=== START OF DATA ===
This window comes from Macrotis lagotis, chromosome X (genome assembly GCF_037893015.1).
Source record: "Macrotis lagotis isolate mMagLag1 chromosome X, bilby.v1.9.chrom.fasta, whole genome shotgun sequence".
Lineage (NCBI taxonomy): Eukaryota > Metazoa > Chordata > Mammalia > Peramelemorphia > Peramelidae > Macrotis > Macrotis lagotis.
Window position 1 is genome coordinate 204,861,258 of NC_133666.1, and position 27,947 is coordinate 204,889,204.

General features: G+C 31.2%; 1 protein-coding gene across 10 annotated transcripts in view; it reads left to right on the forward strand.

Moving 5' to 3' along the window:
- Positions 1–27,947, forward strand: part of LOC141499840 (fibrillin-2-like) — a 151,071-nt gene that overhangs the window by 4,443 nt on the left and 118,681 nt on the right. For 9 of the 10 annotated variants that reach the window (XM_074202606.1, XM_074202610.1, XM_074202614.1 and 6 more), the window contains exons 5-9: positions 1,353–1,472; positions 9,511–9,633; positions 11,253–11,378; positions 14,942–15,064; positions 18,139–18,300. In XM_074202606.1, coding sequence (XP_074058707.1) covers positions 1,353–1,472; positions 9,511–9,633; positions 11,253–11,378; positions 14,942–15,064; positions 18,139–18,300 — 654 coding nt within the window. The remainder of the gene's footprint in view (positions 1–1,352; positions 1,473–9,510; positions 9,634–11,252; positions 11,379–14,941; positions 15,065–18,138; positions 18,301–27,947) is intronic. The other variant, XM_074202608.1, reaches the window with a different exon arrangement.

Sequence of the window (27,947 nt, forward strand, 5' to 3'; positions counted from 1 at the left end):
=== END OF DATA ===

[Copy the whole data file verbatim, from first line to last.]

This window comes from Macrotis lagotis, chromosome X (genome assembly GCF_037893015.1).
Source record: "Macrotis lagotis isolate mMagLag1 chromosome X, bilby.v1.9.chrom.fasta, whole genome shotgun sequence".
Lineage (NCBI taxonomy): Eukaryota > Metazoa > Chordata > Mammalia > Peramelemorphia > Peramelidae > Macrotis > Macrotis lagotis.
Window position 1 is genome coordinate 204,861,258 of NC_133666.1, and position 27,947 is coordinate 204,889,204.

General features: G+C 31.2%; 1 protein-coding gene across 10 annotated transcripts in view; it reads left to right on the forward strand.

Moving 5' to 3' along the window:
- Positions 1–27,947, forward strand: part of LOC141499840 (fibrillin-2-like) — a 151,071-nt gene that overhangs the window by 4,443 nt on the left and 118,681 nt on the right. For 9 of the 10 annotated variants that reach the window (XM_074202606.1, XM_074202610.1, XM_074202614.1 and 6 more), the window contains exons 5-9: positions 1,353–1,472; positions 9,511–9,633; positions 11,253–11,378; positions 14,942–15,064; positions 18,139–18,300. In XM_074202606.1, coding sequence (XP_074058707.1) covers positions 1,353–1,472; positions 9,511–9,633; positions 11,253–11,378; positions 14,942–15,064; positions 18,139–18,300 — 654 coding nt within the window. The remainder of the gene's footprint in view (positions 1–1,352; positions 1,473–9,510; positions 9,634–11,252; positions 11,379–14,941; positions 15,065–18,138; positions 18,301–27,947) is intronic. The other variant, XM_074202608.1, reaches the window with a different exon arrangement.

Sequence of the window (27,947 nt, forward strand, 5' to 3'; positions counted from 1 at the left end):